With incumbent Kelly Sanders opting not to seek a third term in office, Humboldt County voters will elect a brand new county clerk-recorder/registrar of voters this year.

To date, three candidates have filed paperwork with the Humboldt County Elections Office in hopes of winning that seat. All three work in either the Clerk-Recorders office or the Humboldt County Elections Office. They are as follows (listed alphabetically by last name): Juan Pablo Cervantes, Benjamin Hershberger and Tiffany Hunt Nielsen.

(A fourth candidate, Samanthia Carns, filed paperwork but quickly dropped out. She told the Outpost in an email that she will be supporting Hershberger, whom she called “the perfect candidate for the position.”)

Some of you may be wondering: What exactly is a county clerk-recorder/registrar of voters? I mean, besides “most cumbersome elected official title in Humboldt.”

It’s really two jobs in one. The clerk-recorder maintains records of vital statistics — birth certificates, death certificates and marriage licenses — and files more mundane documents like fictitious business name statements and notary bonds. 

Incidentally, the clerk-recorder’s staff may have the nicest digs of any county employees. The office, on the fifth floor of the county courthouse, has a row of windows offering a panoramic view of Humboldt Bay and the Samoa Peninsula.

The registrar of voters, meanwhile, is responsible for managing elections, which entails everything from creating ballots to registering voters, recruiting and training poll workers, reserving polling place locations, educating the public, managing candidate filings and ensuring the security of voting systems, including ballot processing and vote tallying.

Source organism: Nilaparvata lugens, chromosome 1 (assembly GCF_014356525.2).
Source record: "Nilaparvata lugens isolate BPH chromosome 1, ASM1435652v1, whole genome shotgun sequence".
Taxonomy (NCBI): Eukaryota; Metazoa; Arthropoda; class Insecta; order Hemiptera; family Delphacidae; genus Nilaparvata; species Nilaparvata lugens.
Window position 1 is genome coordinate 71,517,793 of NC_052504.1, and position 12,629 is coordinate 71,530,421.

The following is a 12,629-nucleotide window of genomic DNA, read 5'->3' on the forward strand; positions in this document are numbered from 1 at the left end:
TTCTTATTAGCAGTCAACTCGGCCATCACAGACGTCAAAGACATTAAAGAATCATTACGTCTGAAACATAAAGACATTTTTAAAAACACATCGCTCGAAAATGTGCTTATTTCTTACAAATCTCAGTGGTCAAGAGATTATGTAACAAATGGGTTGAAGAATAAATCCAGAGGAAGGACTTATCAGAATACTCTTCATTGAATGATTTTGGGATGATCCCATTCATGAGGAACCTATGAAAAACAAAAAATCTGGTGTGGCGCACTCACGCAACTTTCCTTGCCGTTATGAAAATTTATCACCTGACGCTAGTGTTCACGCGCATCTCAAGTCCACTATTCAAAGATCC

The importance of that last bit has never been more apparent, given the ongoing traction of Big Lie (that Trump actually won the 2020 election) and subsequent attempts to intimidate election workers and install partisan officials who may be willing to undermine the integrity of the process.

Here’s a brief introduction to each candidate:

Juan Pablo Cervantes

The first candidate to announce, Cervantes is an elections specialist in the county Elections Office, and in a December press release he said he’s running because he’s “passionate about transparent, accessible and efficient government.”

He praised both Sanders and previous clerk-recorder/registrar Carolyn Crnich as “paragons” in fulfilling those values.

On his campaign website Cervantes says he’s worked as a poll worker since high school. As an employee in the Elections Office, he’s played a role in expanding voter security and combating misinformation.

“I’ve developed chain-of-custody protocols for our voting systems, broadcasted the accuracy testing of our voting equipment on livestream and TV, and I continue to serve as Humboldt County’s liaison to the Election Transparency Project,” he said. “I’m excited to build upon our community partnerships and look forward to leveraging my experience to provide Humboldt County with increased transparency, efficiency, and accessibility when it comes to records management and elections administration.”